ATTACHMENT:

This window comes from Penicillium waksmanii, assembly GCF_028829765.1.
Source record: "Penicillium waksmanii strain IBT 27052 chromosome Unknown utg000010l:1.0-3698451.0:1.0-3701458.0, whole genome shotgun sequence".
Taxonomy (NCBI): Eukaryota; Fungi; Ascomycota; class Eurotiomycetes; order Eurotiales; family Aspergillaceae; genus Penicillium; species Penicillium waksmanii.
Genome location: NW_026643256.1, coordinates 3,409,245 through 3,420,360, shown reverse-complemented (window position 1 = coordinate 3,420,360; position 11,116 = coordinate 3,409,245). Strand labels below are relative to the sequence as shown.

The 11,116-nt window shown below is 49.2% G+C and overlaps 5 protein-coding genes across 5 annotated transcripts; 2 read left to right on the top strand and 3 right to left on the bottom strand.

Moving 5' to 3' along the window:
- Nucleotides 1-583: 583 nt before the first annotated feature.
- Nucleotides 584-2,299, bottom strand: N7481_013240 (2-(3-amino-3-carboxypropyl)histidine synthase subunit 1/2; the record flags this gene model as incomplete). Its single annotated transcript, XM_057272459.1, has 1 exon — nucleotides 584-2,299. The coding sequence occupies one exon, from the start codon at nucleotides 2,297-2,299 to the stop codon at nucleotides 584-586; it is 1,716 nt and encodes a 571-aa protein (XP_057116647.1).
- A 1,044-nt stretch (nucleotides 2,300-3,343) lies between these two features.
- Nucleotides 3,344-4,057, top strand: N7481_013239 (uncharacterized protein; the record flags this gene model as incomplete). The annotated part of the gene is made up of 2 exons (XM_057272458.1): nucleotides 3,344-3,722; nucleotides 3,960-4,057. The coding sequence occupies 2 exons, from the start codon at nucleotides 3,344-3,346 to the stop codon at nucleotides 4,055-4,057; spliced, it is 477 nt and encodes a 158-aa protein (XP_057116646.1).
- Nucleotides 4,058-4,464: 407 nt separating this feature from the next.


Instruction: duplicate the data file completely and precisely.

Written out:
This window comes from Penicillium waksmanii, assembly GCF_028829765.1.
Source record: "Penicillium waksmanii strain IBT 27052 chromosome Unknown utg000010l:1.0-3698451.0:1.0-3701458.0, whole genome shotgun sequence".
Taxonomy (NCBI): Eukaryota; Fungi; Ascomycota; class Eurotiomycetes; order Eurotiales; family Aspergillaceae; genus Penicillium; species Penicillium waksmanii.
Genome location: NW_026643256.1, coordinates 3,409,245 through 3,420,360, shown reverse-complemented (window position 1 = coordinate 3,420,360; position 11,116 = coordinate 3,409,245). Strand labels below are relative to the sequence as shown.

The 11,116-nt window shown below is 49.2% G+C and overlaps 5 protein-coding genes across 5 annotated transcripts; 2 read left to right on the top strand and 3 right to left on the bottom strand.

Moving 5' to 3' along the window:
- Nucleotides 1-583: 583 nt before the first annotated feature.
- Nucleotides 584-2,299, bottom strand: N7481_013240 (2-(3-amino-3-carboxypropyl)histidine synthase subunit 1/2; the record flags this gene model as incomplete). Its single annotated transcript, XM_057272459.1, has 1 exon — nucleotides 584-2,299. The coding sequence occupies one exon, from the start codon at nucleotides 2,297-2,299 to the stop codon at nucleotides 584-586; it is 1,716 nt and encodes a 571-aa protein (XP_057116647.1).
- A 1,044-nt stretch (nucleotides 2,300-3,343) lies between these two features.
- Nucleotides 3,344-4,057, top strand: N7481_013239 (uncharacterized protein; the record flags this gene model as incomplete). The annotated part of the gene is made up of 2 exons (XM_057272458.1): nucleotides 3,344-3,722; nucleotides 3,960-4,057. The coding sequence occupies 2 exons, from the start codon at nucleotides 3,344-3,346 to the stop codon at nucleotides 4,055-4,057; spliced, it is 477 nt and encodes a 158-aa protein (XP_057116646.1).
- Nucleotides 4,058-4,464: 407 nt separating this feature from the next.